Thursday, July 09, 2015

Dead Rising 2 vs Mirror's Edge

I'm an achievement hound. I don't consider a game truly finished until I've gotten all the achievements. I'm even doing this for Dead Rising 2, a game with which I have a lot of complaints (mostly about its depictions of race and gender, its hackneyed story, and its mediocre gameplay... frankly, everything but the fact that it never freezes or crashes).

However, I'm never going to get all the achievements for Mirror's Edge. As with Dead Rising 2, I have a lot of complaints about the game, all stemming from gameplay and none about the story or representation. And there's nothing hackneyed about it! I love everything about Mirror's Edge except actually playing it. It was a great attempt, a beautiful innovation, and I'll never be able to, by my lights, finish it.

Dead Rising 2 is kind of crap all around. It feels like the game is trying really hard to be sharp social commentary about... something. A mall that's also multiple casinos, zombies still standing in front of slot machines, a gameshow about killing zombies... But it all falls flat, not least because everything the enemies are doing, you the player are doing. The dialog is flat, the villains predictable, and the depictions are racist and sexist all over the place. I came close to hurting myself several times I rolled my eyes so hard.

By contrast, Mirror's Edge doesn't try too hard with its story. In fact, like the environmental style, the story is minimalist. You're presented with a world and only the bare bones of the full story are laid out. You're a small player in a much larger situation. It's a story begging for a sequel, and it's getting one. Unfortunately, they're sticking with what was, for me, the only thing about the game that was disappointing. The actual gameplay.

I love the Assassin's Creed series, so you know I love me some city-hopping parkour nonsense. Problem is, Mirror's Edge is first-person, so you can't see your feet. That's kind of a big deal when you're running around jumping off rooftops. Mostly because when you can't see your feet you often don't jump off the rooftop and instead just fall off it. Or you jump off it and don't land on the next one over. The game is all about timing your jumps and slides and stuff; it would be great but that timing is hard when you don't actually have a body. I really want to love the game, but it ends up being incredibly frustrating every time I pick it up.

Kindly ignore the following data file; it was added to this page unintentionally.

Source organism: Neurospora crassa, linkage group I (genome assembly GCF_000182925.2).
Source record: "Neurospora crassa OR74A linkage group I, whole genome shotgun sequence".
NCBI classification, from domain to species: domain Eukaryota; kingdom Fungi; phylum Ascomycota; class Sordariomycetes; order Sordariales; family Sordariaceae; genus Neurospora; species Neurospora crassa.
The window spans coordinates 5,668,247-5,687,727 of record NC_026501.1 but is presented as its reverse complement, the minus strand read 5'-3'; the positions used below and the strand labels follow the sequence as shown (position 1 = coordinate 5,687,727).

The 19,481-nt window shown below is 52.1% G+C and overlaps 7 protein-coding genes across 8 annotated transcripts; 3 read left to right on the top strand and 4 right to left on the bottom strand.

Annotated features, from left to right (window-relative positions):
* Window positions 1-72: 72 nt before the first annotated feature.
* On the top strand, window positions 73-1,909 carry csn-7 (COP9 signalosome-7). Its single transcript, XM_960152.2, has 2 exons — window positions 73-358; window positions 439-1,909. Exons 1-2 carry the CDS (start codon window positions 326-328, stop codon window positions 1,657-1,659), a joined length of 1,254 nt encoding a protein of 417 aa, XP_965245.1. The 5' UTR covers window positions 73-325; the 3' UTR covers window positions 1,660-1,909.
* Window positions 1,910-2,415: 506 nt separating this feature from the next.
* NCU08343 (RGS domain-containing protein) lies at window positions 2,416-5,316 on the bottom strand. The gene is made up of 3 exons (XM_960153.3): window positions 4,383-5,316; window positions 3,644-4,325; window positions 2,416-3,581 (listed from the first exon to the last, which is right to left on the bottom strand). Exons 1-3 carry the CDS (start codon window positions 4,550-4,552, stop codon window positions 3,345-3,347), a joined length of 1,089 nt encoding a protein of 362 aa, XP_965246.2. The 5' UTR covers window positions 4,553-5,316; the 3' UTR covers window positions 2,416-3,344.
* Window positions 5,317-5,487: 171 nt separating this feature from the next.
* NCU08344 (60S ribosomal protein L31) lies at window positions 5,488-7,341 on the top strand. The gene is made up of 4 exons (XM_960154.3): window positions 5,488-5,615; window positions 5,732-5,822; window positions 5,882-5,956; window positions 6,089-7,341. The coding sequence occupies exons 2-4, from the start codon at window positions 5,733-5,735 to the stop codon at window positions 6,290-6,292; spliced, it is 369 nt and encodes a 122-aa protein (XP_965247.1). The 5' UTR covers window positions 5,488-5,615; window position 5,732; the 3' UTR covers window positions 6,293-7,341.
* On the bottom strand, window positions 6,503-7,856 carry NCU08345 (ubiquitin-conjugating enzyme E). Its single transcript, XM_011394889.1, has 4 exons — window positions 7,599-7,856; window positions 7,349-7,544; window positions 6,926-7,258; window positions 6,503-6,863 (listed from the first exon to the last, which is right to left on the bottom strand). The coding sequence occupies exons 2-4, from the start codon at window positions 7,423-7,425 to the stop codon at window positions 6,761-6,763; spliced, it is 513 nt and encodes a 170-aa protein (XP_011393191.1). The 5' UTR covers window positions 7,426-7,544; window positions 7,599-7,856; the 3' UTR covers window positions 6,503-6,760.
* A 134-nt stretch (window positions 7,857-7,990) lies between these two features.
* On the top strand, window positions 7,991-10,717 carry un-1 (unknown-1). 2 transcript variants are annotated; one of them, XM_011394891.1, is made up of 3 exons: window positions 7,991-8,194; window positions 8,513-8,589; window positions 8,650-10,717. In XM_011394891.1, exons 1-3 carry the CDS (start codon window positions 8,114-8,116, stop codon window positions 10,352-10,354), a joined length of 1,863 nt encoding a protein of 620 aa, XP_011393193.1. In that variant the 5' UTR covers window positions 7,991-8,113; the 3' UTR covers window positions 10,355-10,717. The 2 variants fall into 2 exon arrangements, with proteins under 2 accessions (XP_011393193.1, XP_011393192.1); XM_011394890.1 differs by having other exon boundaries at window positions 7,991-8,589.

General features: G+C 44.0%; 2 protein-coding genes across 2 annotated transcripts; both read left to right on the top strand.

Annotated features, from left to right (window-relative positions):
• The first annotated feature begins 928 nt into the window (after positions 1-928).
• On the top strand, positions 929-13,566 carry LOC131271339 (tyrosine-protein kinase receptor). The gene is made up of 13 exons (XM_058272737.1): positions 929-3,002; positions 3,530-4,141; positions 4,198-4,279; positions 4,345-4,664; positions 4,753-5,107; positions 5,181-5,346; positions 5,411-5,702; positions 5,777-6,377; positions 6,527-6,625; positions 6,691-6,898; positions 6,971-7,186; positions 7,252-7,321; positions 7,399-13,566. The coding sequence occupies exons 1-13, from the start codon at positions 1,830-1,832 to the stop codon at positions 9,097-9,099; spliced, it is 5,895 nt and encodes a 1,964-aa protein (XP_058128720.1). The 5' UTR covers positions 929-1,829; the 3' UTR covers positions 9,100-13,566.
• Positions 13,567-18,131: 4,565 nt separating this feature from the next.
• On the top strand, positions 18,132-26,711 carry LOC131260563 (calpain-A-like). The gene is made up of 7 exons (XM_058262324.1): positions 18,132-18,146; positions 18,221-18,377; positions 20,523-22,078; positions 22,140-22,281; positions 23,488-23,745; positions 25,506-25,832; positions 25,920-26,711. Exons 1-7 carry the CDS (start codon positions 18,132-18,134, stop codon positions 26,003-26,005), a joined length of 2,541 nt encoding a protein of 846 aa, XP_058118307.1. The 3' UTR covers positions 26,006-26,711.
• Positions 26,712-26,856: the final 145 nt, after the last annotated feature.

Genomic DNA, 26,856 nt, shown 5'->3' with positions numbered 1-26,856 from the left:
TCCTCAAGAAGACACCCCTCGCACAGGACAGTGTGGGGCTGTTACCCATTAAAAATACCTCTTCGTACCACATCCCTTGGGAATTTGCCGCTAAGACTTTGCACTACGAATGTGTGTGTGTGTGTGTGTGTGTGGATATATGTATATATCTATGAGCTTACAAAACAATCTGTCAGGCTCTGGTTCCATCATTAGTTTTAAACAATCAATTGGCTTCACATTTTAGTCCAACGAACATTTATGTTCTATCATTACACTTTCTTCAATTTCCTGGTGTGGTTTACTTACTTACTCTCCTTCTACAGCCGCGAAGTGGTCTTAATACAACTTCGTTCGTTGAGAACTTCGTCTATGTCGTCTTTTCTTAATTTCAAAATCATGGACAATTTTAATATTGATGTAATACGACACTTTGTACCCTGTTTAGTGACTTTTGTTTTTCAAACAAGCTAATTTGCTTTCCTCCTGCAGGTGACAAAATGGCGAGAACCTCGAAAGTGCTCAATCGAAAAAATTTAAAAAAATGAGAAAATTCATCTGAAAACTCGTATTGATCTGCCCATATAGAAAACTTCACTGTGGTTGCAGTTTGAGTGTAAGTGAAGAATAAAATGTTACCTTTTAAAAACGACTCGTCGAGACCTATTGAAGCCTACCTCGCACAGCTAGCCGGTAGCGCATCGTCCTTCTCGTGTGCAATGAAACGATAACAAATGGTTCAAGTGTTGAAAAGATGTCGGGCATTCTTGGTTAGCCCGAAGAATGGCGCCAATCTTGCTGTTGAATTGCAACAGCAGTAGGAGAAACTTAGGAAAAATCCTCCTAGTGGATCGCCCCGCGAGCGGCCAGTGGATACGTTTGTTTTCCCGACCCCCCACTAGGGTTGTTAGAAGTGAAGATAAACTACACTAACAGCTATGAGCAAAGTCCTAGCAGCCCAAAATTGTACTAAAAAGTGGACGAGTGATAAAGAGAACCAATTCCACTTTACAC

With the first game, they didn't solve the myriad of obvious problems facing a first-person parkour platformer. Maybe this time they will. Not holding my breath, though.

Thursday, October 30, 2014

Where does the flame go when the candle's out?

Someone you love has died, and you're looking at her body. She looks like she's sleeping, like she could just wake up. Where is she?

She isn't. The person you loved has gone. The person you loved wasn't a physical object. All that is left of the beautiful, vibrant person you knew are the ripples she left in passing. You have your memories, you have your love, your grief, but she is gone. The physical thing before you used to be her dearest possession. Now it's not.

The person you loved was not a physical object, she was the result of physical objects. She was a process, she emerged from a collection of physical objects, she sprang into being from their interaction. Their motions created her, continuously, moment to moment, and when they ceased to cooperate, she ceased to be.

Your loved one was not the molecules of her body, she was their reaction. She was not the cells of her body, she was their cooperation. She was not an object in motion, she was the motion itself. And now that motion has ceased.

Except for the echo of that motion in you.

Wednesday, November 20, 2013

Behind a Veil of Ignorance

So, as per usual, I've been translating wikipedia articles into English, and I've been learning about John Rawls. So far he seems awesome (but dead).

Those of you who adore The West Wing may recall that the less-handsome replacement for Sam Seaborne mentioned to his unpaid, inexperienced writing staff something about a "veil of ignorance".

John Rawls came up with that.

Essentially, the principles and laws for a just society should be constructed from The Original Position, behind a Veil of Ignorance. Everyone would naturally want to set up a system where the king gets everything and then make himself the king. But the original position and veil of ignorance say that you don't know what position you'd be born into. You don't know your social class or economic status. You don't know what sort of abilities or talents you might have. You don't get to choose to be king.

Rawls argues that, from behind the veil of ignorance, everyone would instead set up a fair society based on two principles:

1) Everyone has access to the same extensive liberty, with that liberty being conditional on everyone else also having access to that liberty (that is to say, rights and liberties will always come into conflict and have to be balanced).
2) a) Any inequalities must be structured to give the greatest benefit to the least advantaged. (the principle of difference; for example, progressive income tax at the higher income brackets balanced with a negative income tax [or a tax credit] at the lowest brackets)
2) b) Everyone must have access to positions, offices, and opportunities (equality of opportunity)

Legislators and others in power should be guided by the original position and veil of ignorance in that they should set aside their own positions and privileges and structure society so as to accrue the greatest benefit to the least advantaged.

This just seems so darn sensible. How is it that not everyone is a socialist?

Thursday, October 31, 2013

A Migraine Story

I'm afraid of bread. Not all bread. Just some bread. I'm pretty sure it was the bread that caused it. I had the worst migraine of my life the other day.